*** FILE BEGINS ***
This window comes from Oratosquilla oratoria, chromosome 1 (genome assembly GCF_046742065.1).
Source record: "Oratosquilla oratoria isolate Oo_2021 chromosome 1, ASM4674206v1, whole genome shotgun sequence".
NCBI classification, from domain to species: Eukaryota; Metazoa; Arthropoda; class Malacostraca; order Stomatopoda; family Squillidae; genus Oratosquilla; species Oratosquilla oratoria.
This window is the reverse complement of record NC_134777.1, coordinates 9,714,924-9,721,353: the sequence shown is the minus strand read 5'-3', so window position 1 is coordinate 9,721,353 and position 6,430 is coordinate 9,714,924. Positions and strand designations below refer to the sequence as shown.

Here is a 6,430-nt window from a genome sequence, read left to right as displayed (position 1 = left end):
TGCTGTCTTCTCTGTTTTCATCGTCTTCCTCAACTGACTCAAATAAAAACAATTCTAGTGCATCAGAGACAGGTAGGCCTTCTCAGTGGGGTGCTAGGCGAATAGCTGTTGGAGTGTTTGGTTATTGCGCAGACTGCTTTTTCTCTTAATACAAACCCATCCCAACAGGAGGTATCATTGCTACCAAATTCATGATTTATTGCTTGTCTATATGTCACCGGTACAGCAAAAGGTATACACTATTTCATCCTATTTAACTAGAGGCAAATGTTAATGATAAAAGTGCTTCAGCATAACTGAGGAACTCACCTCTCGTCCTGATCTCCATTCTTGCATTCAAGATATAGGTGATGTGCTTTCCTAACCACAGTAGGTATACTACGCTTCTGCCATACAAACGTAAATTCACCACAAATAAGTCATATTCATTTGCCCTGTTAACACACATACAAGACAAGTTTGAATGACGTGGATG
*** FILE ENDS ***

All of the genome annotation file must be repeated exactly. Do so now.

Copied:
This window comes from Oratosquilla oratoria, chromosome 1 (genome assembly GCF_046742065.1).
Source record: "Oratosquilla oratoria isolate Oo_2021 chromosome 1, ASM4674206v1, whole genome shotgun sequence".
NCBI classification, from domain to species: Eukaryota; Metazoa; Arthropoda; class Malacostraca; order Stomatopoda; family Squillidae; genus Oratosquilla; species Oratosquilla oratoria.
This window is the reverse complement of record NC_134777.1, coordinates 9,714,924-9,721,353: the sequence shown is the minus strand read 5'-3', so window position 1 is coordinate 9,721,353 and position 6,430 is coordinate 9,714,924. Positions and strand designations below refer to the sequence as shown.

Here is a 6,430-nt window from a genome sequence, read left to right as displayed (position 1 = left end):
TGCTGTCTTCTCTGTTTTCATCGTCTTCCTCAACTGACTCAAATAAAAACAATTCTAGTGCATCAGAGACAGGTAGGCCTTCTCAGTGGGGTGCTAGGCGAATAGCTGTTGGAGTGTTTGGTTATTGCGCAGACTGCTTTTTCTCTTAATACAAACCCATCCCAACAGGAGGTATCATTGCTACCAAATTCATGATTTATTGCTTGTCTATATGTCACCGGTACAGCAAAAGGTATACACTATTTCATCCTATTTAACTAGAGGCAAATGTTAATGATAAAAGTGCTTCAGCATAACTGAGGAACTCACCTCTCGTCCTGATCTCCATTCTTGCATTCAAGATATAGGTGATGTGCTTTCCTAACCACAGTAGGTATACTACGCTTCTGCCATACAAACGTAAATTCACCACAAATAAGTCATATTCATTTGCCCTGTTAACACACATACAAGACAAGTTTGAATGACGTGGATG